The French Atlantic Triangle
Duke University Press, Jan 11, 2008 - 571 páginas
The French slave trade forced more than one million Africans across the Atlantic to the islands of the Caribbean. It enabled France to establish Saint-Domingue, the single richest colony on earth, and it connected France, Africa, and the Caribbean permanently. Yet the impact of the slave trade on the cultures of France and its colonies has received surprisingly little attention. Until recently, France had not publicly acknowledged its history as a major slave-trading power. The distinguished scholar Christopher L. Miller proposes a thorough assessment of the French slave trade and its cultural ramifications, in a broad, circum-Atlantic inquiry. This magisterial work is the first comprehensive examination of the French Atlantic slave trade and its consequences as represented in the history, literature, and film of France and its former colonies in Africa and the Caribbean.
Miller offers a historical introduction to the cultural and economic dynamics of the French slave trade, and he shows how Enlightenment thinkers such as Montesquieu and Voltaire mused about the enslavement of Africans, while Rousseau ignored it. He follows the twists and turns of attitude regarding the slave trade through the works of late-eighteenth- and early-nineteenth-century French writers, including Olympe de Gouges, Madame de Staël, Madame de Duras, Prosper Mérimée, and Eugène Sue. For these authors, the slave trade was variously an object of sentiment, a moral conundrum, or an entertaining high-seas “adventure.” Turning to twentieth-century literature and film, Miller describes how artists from Africa and the Caribbean—including the writers Aimé Césaire, Maryse Condé, and Edouard Glissant, and the filmmakers Ousmane Sembene, Guy Deslauriers, and Roger Gnoan M’Bala—have confronted the aftermath of France’s slave trade, attempting to bridge the gaps between silence and disclosure, forgetfulness and memory.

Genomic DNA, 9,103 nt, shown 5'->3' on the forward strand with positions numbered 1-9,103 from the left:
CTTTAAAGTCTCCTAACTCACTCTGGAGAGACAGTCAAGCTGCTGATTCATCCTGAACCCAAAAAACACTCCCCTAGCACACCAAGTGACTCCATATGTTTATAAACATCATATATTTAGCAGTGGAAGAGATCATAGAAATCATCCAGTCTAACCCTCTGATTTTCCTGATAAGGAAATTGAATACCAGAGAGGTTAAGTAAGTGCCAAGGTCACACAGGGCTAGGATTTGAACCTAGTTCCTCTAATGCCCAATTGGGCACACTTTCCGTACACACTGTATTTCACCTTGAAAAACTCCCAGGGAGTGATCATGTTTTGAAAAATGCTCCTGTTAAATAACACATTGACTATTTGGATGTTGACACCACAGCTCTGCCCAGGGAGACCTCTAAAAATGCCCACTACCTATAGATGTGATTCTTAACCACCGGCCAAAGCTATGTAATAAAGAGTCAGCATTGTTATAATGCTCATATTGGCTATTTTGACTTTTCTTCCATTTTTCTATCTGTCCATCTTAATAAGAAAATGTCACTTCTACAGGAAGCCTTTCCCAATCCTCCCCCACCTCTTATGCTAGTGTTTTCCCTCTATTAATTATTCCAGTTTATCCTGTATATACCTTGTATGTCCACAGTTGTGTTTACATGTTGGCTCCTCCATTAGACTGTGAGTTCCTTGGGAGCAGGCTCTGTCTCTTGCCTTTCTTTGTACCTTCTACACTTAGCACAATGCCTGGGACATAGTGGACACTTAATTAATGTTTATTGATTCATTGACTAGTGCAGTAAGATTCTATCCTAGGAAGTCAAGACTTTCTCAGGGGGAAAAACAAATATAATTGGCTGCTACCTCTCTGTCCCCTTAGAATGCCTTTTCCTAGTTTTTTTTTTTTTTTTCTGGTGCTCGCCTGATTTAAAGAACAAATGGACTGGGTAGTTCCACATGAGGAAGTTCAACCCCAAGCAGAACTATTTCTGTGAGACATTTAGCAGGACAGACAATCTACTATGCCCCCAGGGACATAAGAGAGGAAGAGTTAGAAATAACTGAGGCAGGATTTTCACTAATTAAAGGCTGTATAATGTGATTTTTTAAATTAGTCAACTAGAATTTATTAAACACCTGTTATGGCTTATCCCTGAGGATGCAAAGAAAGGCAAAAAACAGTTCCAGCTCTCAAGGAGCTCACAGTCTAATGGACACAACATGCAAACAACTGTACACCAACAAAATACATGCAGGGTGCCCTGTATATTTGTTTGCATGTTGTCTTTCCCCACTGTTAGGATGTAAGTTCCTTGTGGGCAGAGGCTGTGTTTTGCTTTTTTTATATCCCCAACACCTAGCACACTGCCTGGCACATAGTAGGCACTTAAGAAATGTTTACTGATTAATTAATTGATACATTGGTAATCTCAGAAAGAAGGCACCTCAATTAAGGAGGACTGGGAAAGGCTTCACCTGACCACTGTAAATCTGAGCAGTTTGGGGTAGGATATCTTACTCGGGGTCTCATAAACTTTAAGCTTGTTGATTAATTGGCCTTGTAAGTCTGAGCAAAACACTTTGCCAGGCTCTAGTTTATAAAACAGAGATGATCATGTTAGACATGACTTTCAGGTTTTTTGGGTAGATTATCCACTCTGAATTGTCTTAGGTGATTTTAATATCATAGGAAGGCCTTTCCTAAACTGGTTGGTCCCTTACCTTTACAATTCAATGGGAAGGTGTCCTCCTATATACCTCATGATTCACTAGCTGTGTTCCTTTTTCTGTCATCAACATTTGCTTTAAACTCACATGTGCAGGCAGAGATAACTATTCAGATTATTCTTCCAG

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french passed accross the atlantic ocean to reach in africa. they bough slaves in the cote and brought them back to their land and sole the to american who needed for them to work in their sugar, tobaco and cotton plantations.
Around the Triangle
The Slave Trade in the Enlightenment
The Verritions of History
FRENCH WOMEN WRITERS
Olympe de Gouges Earwitness to the Ills of America
Madame de Staël Mirza and Pauline Atlantic Memories
Forget Haiti Baron Roger and the New Africa
Homosociality Reckoning and Recognition in Eugène Sues AtarGull
Edouard Corbière Mating and Maritime Adventure
THE TRIANGLE FROM BELOW
Césaire Glissant Condé Reimagining the Atlantic
Reckoning Reparation and the Value of Fictions